**Update: August 4th 2016** Since this original post, MongoDB has released a new certified connector for Spark. Click through for a tutorial on using the new MongoDB Connector for Apache Spark.
Hadoop is a software technology designed for storing and processing large volumes of data distributed across a cluster of commodity servers and commodity storage. Hadoop was initially inspired by papers published by Google outlining its approach to handling large volumes of data as it indexed the Web. Many organizations are now harnessing the power of Hadoop and MongoDB together to create complete big data applications: MongoDB powers the online, real time operational application, while Hadoop consumes data from MongoDB and blends its with data from other operational systems to fuel sophisticated analytics and machine learning.
This is part one of a three-part series on MongoDB and Hadoop:
Introduction & Setup of Hadoop and MongoDB
There are many, many data management technologies available today, and that makes it hard to discern hype from reality. Working at MongoDB Inc., I know the immense value of MongoDB as a great real-time operational database for applications; however for analytics and batch operations, I wanted to understand more clearly the options available and when to use some of the other great options like Spark.
I started with a simple example of taking 1 minute time series intervals of stock prices with the opening (first) price, high (max), low (min), and closing (last) price of each time interval and turning them into 5 minute intervals (called OHLC bars). The 1-minute data is stored in MongoDB and is then processed in Hive or Spark via the MongoDB Hadoop Connector, which allows MongoDB to be an input or output to/from Hadoop and Spark.
One might imagine a more typical example is that you record this market data in MongoDB for real-time purposes but then potentially run offline analytical models in another environment. Of course the models would be way more complicated – this is just as a Hello World level example. I chose OHLC bars just because that was the data I found easily.
Use case: aggregating 1 minute intervals of stock prices into 5 minute intervals
Input: 1 minute stock prices intervals in a MongoDB database
Simple Analysis: performed in:
Output: 5 minute stock prices intervals in Hadoop
Steps to Set Up the Environment
- Set up Hadoop environment – Hadoop is fairly involved to set up but fortunately Cloudera makes VMs available with their distribution already installed, including both Hive and Spark. I downloaded Virtualbox (open source VM manager) onto my Mac laptop to run the Cloudera VMs from here.
- Go through tutorials - I went through the tutorials included in the VM which were pretty helpful; sometimes I felt like I was just cutting and pasting and not knowing what was happening though, especially with Spark. One thing that is obvious from the tutorials is that the learning curve for using “Hadoop” includes learning many products in the ecosystem (Sqoop, Avro, Hive, Flume, Spark, etc.). If I were only doing this simple thing, there is no way I would use Hadoop for it with that learning curve but of course some problems justify the effort.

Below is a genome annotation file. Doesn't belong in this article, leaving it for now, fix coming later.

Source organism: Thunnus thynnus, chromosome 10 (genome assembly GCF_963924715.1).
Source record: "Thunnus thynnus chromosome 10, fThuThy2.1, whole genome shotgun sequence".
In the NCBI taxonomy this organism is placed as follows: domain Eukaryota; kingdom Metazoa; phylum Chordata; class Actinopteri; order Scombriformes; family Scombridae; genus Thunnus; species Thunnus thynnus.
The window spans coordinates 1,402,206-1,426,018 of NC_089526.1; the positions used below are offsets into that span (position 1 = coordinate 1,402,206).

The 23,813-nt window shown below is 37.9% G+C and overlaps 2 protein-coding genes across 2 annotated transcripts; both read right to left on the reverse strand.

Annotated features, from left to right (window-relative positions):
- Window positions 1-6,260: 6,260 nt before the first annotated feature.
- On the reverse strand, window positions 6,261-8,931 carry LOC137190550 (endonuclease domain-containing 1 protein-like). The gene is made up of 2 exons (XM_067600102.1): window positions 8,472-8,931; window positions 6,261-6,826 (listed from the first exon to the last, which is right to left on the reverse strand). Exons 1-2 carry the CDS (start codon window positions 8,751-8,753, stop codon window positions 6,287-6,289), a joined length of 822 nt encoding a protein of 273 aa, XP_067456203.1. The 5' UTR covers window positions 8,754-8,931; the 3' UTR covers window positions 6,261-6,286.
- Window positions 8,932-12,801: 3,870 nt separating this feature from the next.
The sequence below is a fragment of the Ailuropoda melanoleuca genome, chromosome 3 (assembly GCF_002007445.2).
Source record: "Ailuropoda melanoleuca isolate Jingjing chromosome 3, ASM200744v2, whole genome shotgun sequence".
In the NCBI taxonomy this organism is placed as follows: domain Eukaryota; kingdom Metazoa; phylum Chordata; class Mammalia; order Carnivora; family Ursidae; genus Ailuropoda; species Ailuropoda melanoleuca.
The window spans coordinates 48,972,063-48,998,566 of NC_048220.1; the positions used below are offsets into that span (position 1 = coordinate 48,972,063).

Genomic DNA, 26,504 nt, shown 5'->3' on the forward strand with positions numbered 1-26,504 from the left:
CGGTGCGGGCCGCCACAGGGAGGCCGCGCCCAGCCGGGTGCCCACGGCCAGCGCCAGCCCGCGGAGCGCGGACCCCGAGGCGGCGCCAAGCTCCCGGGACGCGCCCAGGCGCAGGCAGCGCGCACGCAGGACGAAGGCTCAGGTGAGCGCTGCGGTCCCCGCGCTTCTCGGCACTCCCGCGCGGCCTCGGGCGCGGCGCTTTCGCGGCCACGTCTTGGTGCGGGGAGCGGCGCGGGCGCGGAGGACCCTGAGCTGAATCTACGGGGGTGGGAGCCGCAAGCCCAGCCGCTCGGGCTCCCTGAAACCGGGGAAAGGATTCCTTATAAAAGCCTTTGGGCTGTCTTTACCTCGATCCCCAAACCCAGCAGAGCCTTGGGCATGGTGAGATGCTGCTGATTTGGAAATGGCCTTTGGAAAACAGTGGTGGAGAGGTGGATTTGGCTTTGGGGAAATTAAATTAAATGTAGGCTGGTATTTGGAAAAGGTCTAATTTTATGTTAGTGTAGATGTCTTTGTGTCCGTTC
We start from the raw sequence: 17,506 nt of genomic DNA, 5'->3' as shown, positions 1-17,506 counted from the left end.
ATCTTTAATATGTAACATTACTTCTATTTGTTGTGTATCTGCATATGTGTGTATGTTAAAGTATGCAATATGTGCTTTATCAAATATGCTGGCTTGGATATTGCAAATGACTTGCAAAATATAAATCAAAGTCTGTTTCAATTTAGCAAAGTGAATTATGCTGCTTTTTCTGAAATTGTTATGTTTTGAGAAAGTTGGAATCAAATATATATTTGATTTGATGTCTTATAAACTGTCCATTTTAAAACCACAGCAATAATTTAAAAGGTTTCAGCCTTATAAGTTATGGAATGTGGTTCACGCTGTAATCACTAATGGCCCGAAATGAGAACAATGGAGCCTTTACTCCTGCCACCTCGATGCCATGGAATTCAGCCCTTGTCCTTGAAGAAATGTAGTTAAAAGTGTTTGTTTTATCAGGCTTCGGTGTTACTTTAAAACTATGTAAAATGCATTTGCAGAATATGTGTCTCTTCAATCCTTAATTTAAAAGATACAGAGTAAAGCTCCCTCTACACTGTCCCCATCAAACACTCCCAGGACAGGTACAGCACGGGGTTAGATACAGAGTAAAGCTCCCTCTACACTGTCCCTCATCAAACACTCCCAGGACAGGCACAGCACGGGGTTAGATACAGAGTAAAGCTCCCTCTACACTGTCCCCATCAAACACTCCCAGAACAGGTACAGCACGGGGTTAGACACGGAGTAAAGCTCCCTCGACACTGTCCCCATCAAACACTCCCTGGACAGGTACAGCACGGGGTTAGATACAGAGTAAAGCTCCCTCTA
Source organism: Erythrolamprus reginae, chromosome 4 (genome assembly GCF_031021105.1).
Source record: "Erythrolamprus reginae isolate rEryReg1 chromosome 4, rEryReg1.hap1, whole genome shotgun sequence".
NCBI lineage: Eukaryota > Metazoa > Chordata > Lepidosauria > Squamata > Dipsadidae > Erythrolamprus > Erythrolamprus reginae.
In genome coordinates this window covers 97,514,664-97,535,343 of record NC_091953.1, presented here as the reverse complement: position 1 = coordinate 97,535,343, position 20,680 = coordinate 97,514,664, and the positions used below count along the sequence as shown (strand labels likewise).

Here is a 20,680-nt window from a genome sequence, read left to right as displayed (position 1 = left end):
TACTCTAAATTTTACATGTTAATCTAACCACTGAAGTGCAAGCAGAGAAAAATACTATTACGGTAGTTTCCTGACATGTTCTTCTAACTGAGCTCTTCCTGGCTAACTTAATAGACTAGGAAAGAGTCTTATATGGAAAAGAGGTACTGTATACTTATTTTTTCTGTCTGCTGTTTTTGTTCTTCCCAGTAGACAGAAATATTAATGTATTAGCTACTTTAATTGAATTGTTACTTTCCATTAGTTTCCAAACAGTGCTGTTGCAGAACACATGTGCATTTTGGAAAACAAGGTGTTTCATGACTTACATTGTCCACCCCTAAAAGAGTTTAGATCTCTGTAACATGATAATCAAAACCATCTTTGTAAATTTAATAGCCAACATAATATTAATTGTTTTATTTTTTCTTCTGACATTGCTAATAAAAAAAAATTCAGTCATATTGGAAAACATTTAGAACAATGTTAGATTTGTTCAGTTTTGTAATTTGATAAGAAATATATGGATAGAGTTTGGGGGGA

- Download sample data – I Googled for some sample pricing data and found these 1 minute bars from this site
- Install MongoDB on the VM – it is really easy with yum on CentOS from this page
- Start MongoDB – a default configuration file is installed by yum so you can just run this to start on localhost and the default port 27017
mongod -f /etc/mongod.conf
- Load sample data – mongoimport allows you to load CSV files directly as a flat document in MongoDB. The command is simply this:
mongoimport equities-msft-minute-bars-2009.csv --type csv --headerline -d marketdata -c minibars
- Install MongoDB Hadoop Connector – I ran through the steps at the link below to build for Cloudera 5 (CDH5). One note is that by default my “git clone” put the
/etc/profile.dbut your repository might be set up differently. Also one addition to the install steps is to set the path to
build.gradlebased on where you installed MongoDB. I used yum and the path to mongo tools was
/usr/bin/. Install steps are here
For the following examples, here is what a document looks like in the MongoDB collection (via the Mongo shell). You start the Mongo shell simply with the command “mongo” from the
/bin directory of the MongoDB installation.
> use marketdata
"_id" : ObjectId("54c00d1816526bc59d84b97c"),
"Symbol" : "MSFT",
"Timestamp" : "2009-08-24 09:30",
"Day" : 24,
"Open" : 24.41,
"High" : 24.42,
"Low" : 24.31,
"Close" : 24.31,
"Volume" : 683713
Posts #2 and #3 in this blog series show examples of Hive and Spark using this setup above.
Want to learn more about Apache Spark and MongoDB? Read our white paper on turning analytics into real-time action.
About Matt Kalan
Matt Kalan is a Sr. Solution Architect at MongoDB, with extensive experience helping more than 300 customers in financial services and other industries solve business problems with technology. Before MongoDB, Matt grew Progress Software’s Apama Algorithmic Trading and Complex Event Processing (CEP) Platform business in North America and later sold broader operational intelligence solutions to FS firms. He previously worked for Caplin Systems selling solutions to stream real-time market data over the web to FX and FI portals, and for Sapient providing consulting services to global 2000 clients.